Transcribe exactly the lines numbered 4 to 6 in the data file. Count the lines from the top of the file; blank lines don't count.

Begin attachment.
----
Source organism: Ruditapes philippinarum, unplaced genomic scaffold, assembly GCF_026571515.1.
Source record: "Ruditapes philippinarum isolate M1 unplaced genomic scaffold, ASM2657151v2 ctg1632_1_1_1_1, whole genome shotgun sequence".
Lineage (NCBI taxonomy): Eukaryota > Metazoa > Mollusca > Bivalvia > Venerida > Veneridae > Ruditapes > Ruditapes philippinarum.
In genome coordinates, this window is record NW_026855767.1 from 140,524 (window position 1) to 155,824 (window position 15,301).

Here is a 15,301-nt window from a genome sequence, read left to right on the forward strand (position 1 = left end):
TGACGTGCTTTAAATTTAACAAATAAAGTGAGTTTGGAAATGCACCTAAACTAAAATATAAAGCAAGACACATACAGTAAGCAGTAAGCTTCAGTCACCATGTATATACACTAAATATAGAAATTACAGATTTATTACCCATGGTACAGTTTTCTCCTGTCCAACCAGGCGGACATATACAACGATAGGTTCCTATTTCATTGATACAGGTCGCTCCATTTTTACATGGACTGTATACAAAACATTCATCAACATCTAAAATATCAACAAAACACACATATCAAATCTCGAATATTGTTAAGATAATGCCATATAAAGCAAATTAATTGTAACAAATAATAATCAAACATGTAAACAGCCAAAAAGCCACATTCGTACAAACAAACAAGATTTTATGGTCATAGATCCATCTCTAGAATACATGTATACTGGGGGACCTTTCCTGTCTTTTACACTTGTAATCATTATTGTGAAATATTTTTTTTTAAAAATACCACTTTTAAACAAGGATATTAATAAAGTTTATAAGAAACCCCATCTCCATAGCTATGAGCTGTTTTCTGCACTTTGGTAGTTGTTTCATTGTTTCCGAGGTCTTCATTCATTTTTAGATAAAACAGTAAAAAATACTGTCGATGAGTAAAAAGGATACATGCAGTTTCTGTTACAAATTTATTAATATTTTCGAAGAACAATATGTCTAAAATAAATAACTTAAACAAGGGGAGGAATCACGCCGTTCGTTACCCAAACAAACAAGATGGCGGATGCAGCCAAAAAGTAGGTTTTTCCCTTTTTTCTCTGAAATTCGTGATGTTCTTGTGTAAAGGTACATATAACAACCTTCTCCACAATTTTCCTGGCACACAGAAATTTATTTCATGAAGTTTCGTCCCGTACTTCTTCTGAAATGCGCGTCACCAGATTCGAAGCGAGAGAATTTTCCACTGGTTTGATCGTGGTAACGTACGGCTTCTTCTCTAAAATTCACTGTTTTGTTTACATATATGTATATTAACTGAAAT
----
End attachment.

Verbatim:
In genome coordinates, this window is record NW_026855767.1 from 140,524 (window position 1) to 155,824 (window position 15,301).

Here is a 15,301-nt window from a genome sequence, read left to right on the forward strand (position 1 = left end):
TGACGTGCTTTAAATTTAACAAATAAAGTGAGTTTGGAAATGCACCTAAACTAAAATATAAAGCAAGACACATACAGTAAGCAGTAAGCTTCAGTCACCATGTATATACACTAAATATAGAAATTACAGATTTATTACCCATGGTACAGTTTTCTCCTGTCCAACCAGGCGGACATATACAACGATAGGTTCCTATTTCATTGATACAGGTCGCTCCATTTTTACATGGACTGTATACAAAACATTCATCAACATCTAAAATATCAACAAAACACACATATCAAATCTCGAATATTGTTAAGATAATGCCATATAAAGCAAATTAATTGTAACAAATAATAATCAAACATGTAAACAGCCAAAAAGCCACATTCGTACAAACAAACAAGATTTTATGGTCATAGATCCATCTCTAGAATACATGTATACTGGGGGACCTTTCCTGTCTTTTACACTTGTAATCATTATTGTGAAATATTTTTTTTTAAAAATACCACTTTTAAACAAGGATATTAATAAAGTTTATAAGAAACCCCATCTCCATAGCTATGAGCTGTTTTCTGCACTTTGGTAGTTGTTTCATTGTTTCCGAGGTCTTCATTCATTTTTAGATAAAACAGTAAAAAATACTGTCGATGAGTAAAAAGGATACATGCAGTTTCTGTTACAAATTTATTAATATTTTCGAAGAACAATATGTCTAAAATAAATAACTTAAACAAGGGGAGGAATCACGCCGTTCGTTACCCAAACAAACAAGATGGCGGATGCAGCCAAAAAGTAGGTTTTTCCCTTTTTTCTCTGAAATTCGTGATGTTCTTGTGTAAAGGTACATATAACAACCTTCTCCACAATTTTCCTGGCACACAGAAATTTATTTCATGAAGTTTCGTCCCGTACTTCTTCTGAAATGCGCGTCACCAGATTCGAAGCGAGAGAATTTTCCACTGGTTTGATCGTGGTAACGTACGGCTTCTTCTCTAAAATTCACTGTTTTGTTTACATATATGTATATTAACTGAAAT